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    I just had to stop by to say hi. It's been awhile. I got tired of doing the yo yo sober and never really feeling like things were sticking long term. I was drinking every day again. Still managing to not make a complete idiot of myself which some crazy part of me felt that meant that I wasn't so bad. My real self knows I want it gone once and for all but there's that voice, denial voice, alcoholic voice, co dependency voice or whatever you call it that keeps coming back. I really didn't feel like AA was a great option because of so many people I know in the community, my career and the high likelihood I'd run into someone I know and likely a client, patient etc. I've sought out counseling a couple times before which, after being on this forum off and on for so many years, the counselor just seemed like everything I've been hearing for years and nothing new. I now have a wellness coach who specializes in not only healthy living but overcoming addictions. It's different than counseling because she's there as a listener and motivator, and guide. It was so comforting when I first saw her for her to tell me not to worry about not drinking, just think about why you want to stop drinking. Next session when I said I'm ready to stop she made sure I wasn't telling myself I couldn't drink but that I don't drink because I want to fix a great dinner for my kids, go for a run, feel present etc etc etc. It's difficult to explain how different it is to me, but it is. For example, I was at work today and had that voice "wouldn't a drink after work be great"? I paused and thought what else would be great is picking up my daughter and fixing a yummy dinner together and having some girl time while the boys were out and that's what I choose to do. It's all about instead of feeling like we're depriving ourselves of something, what are we gaining. It's thinking about it in daily, weekly terms but also in moment to moment. I had a horrible day yesterday, every excuse in the world to drink. After the kids were in bed I went to a private area where I do meditation and just cried for awhile and talked to myself. My first thoughts were "screw this, if I can't seem to make anyone happy or do anything right I might as well drink anyway". Then I told myself it didn't matter what anyone else thinks or does, I DO NOT WANT TO DRINK! It probably doesn't sound much different than what I've already done, but it feels different having a well being motivational coach that is letting me be the guide and she's there to assist only. It feels so empowering. It forces me to really do this because I want to. I don't even say I need to for my health anymore, but I want to because I want to lead a healthy life. Janny, Hope, I wrote this for you guys to see if something like this might help you also. I see her every 9-10 days so far. I'll continue seeing her until I'm at least 6 months sober and likely will keep on every couple of months. She works with me on making daily goals also which are different every day. I'm not sure that anyone else would work for me in this role, but I really connected with her. Just keep searching for new ways that will work.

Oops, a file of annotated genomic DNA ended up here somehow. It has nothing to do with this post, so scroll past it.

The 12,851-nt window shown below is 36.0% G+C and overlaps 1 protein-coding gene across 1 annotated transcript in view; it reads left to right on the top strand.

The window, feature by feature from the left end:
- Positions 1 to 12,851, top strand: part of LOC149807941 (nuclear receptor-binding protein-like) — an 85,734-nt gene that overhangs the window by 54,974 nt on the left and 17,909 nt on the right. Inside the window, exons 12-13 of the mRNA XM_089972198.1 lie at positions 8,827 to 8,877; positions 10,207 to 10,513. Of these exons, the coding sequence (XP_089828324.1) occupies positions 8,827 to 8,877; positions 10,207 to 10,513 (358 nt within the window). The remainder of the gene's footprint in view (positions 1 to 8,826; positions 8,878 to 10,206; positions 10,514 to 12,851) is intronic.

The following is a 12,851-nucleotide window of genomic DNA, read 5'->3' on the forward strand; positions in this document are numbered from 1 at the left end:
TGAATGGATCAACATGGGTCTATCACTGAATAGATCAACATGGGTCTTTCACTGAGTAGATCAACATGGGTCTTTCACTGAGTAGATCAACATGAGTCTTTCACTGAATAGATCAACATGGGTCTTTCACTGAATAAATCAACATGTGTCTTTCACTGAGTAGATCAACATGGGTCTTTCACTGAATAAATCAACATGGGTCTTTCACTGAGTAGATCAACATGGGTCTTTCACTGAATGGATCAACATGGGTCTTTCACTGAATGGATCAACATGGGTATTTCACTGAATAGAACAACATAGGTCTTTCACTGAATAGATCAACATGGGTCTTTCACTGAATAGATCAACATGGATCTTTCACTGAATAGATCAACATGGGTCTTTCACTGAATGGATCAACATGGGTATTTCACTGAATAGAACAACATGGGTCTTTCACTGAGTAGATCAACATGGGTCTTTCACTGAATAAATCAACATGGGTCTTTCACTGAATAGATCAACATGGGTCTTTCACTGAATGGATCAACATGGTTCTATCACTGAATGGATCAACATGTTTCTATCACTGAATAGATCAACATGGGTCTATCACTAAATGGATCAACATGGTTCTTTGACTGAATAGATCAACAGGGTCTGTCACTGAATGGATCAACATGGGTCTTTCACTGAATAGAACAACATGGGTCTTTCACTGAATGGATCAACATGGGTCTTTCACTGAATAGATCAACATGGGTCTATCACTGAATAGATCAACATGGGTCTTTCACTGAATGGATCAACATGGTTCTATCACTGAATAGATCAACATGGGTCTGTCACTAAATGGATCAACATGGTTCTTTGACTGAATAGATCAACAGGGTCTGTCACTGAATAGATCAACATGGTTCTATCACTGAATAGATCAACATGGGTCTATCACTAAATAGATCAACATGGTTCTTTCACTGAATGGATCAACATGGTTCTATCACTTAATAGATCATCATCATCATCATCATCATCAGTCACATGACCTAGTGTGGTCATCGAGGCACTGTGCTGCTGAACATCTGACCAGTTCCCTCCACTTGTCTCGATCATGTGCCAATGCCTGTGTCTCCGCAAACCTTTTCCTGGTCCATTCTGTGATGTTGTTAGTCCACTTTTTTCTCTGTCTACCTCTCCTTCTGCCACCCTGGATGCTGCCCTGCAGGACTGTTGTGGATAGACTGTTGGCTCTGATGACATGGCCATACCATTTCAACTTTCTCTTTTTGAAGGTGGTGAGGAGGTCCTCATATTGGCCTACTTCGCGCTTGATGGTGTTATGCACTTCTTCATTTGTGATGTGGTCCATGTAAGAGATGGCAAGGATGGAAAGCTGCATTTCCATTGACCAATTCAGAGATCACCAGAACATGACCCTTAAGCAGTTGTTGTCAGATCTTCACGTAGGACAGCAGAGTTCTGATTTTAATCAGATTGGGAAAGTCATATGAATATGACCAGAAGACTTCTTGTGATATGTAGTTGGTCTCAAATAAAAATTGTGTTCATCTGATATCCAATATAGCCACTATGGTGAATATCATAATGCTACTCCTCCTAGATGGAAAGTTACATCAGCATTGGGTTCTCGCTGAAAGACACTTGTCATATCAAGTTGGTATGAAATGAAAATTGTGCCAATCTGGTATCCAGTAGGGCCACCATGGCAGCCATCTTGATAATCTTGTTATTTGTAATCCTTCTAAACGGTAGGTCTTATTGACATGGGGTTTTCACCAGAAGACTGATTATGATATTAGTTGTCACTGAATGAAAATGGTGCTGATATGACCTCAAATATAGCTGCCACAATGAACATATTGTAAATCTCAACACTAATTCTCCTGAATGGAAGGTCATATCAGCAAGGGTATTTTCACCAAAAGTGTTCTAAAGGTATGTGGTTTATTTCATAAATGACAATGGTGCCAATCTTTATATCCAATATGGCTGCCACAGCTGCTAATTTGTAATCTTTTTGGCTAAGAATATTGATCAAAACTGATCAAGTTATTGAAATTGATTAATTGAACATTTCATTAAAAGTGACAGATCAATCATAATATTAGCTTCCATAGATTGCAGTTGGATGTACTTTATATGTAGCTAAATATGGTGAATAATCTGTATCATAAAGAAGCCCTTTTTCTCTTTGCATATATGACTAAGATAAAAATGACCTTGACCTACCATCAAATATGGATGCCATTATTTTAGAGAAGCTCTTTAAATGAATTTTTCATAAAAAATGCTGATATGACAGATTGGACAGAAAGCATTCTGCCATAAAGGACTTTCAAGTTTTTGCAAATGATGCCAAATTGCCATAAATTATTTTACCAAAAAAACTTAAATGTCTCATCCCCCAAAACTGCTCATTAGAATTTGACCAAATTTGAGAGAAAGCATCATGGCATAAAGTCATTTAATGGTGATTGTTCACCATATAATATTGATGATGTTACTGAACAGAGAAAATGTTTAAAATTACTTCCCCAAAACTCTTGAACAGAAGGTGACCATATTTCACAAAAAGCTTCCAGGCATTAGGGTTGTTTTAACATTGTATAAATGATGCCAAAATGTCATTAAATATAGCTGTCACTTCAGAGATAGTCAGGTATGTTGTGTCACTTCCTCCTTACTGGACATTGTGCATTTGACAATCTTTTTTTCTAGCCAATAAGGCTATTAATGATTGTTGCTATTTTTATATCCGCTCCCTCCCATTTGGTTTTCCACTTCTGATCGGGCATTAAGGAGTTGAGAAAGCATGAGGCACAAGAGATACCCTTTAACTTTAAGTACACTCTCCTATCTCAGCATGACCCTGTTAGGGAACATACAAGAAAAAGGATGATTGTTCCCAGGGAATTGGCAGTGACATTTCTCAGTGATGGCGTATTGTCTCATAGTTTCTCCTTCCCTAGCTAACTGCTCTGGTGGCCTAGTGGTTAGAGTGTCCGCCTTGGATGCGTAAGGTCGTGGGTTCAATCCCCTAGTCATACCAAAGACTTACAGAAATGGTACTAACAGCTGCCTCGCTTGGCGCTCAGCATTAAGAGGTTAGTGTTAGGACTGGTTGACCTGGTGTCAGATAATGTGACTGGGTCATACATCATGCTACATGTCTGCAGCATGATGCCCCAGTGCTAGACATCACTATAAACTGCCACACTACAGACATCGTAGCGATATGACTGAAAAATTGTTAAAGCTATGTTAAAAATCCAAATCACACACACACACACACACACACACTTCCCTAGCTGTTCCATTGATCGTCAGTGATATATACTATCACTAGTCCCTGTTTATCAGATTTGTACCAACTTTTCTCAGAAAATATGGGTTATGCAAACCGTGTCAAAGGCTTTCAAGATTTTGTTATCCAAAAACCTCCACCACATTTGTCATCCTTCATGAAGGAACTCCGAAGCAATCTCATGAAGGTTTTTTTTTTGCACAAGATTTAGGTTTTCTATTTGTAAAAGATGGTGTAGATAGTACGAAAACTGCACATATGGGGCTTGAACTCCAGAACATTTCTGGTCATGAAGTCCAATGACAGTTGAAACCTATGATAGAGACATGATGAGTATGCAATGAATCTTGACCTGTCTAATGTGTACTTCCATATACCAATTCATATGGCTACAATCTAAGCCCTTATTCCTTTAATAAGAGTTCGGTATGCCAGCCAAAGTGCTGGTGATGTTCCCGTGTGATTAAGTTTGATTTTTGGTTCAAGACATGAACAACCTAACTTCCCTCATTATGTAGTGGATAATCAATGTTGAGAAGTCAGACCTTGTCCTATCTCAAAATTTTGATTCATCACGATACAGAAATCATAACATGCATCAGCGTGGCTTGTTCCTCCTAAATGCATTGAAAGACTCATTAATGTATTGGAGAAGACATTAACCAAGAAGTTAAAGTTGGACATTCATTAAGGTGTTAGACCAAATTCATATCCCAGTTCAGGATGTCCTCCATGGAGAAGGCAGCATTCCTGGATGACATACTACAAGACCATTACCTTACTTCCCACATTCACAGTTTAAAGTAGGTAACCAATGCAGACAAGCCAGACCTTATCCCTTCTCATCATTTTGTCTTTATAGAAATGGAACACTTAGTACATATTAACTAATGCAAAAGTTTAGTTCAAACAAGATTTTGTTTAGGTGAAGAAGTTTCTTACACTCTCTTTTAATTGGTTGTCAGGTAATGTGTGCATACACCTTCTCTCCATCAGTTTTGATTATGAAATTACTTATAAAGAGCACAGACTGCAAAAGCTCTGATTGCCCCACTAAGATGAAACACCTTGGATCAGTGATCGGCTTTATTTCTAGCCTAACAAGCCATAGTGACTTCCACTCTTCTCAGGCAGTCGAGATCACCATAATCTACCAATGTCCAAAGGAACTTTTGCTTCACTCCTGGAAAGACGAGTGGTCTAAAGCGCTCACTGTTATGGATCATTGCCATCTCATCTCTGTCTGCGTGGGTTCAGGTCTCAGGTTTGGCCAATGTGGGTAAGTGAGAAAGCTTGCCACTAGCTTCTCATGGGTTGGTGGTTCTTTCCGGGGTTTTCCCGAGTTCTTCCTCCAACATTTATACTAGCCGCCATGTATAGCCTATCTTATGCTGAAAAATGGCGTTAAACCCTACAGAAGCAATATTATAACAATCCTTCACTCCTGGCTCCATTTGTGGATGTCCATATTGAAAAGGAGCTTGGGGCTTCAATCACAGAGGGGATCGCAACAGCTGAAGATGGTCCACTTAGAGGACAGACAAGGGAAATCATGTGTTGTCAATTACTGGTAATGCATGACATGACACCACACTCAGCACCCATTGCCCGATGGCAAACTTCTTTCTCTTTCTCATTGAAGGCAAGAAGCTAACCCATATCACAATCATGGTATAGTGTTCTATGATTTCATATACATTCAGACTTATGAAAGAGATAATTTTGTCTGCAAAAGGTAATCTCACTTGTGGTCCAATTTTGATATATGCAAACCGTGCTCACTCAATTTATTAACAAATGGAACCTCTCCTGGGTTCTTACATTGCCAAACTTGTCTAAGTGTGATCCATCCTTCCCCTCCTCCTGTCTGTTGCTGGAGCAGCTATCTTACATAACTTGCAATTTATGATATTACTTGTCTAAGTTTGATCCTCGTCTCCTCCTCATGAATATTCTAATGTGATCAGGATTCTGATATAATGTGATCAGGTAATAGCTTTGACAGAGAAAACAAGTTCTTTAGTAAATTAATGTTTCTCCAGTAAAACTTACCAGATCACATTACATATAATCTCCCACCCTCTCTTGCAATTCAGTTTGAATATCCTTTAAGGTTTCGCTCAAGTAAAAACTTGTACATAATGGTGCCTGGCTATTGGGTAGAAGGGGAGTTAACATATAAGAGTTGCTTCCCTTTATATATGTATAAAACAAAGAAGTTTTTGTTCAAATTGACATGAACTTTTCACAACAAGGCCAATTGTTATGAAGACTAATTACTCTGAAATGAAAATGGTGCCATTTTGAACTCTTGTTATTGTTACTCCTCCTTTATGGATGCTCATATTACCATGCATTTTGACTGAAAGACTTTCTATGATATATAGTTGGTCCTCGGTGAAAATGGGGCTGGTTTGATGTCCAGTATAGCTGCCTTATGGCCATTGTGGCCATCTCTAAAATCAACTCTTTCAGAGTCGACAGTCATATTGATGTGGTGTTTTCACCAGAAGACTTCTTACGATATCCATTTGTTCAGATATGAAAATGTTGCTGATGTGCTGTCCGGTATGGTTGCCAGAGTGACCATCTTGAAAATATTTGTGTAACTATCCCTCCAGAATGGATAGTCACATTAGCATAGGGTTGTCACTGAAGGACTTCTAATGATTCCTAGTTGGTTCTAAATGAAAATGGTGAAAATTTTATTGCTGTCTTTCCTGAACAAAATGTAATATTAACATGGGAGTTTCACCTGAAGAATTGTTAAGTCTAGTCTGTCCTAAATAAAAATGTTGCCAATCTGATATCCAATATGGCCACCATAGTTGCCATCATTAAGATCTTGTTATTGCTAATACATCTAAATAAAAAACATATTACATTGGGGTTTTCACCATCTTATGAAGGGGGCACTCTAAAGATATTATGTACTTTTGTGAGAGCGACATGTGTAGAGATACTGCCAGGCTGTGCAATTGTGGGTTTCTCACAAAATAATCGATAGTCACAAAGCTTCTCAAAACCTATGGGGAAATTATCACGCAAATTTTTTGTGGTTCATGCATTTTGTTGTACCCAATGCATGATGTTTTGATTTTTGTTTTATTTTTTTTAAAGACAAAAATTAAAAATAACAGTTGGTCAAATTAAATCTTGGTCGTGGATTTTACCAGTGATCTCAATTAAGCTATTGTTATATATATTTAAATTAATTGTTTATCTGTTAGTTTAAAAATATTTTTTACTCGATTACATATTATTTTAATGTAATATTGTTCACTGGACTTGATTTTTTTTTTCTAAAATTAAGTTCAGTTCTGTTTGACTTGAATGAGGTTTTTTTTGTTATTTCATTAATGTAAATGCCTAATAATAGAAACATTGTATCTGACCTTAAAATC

Peterpinot- glad you seem to be doing well so far. Sometimes health issues are what it takes to get us to stop. I had health issues also but eventually went back to it. Make sure to have a long term plan. I never did and that's why I'm trying things a bit different this time. However, some people can stop and never look back. I'm just not one of those people.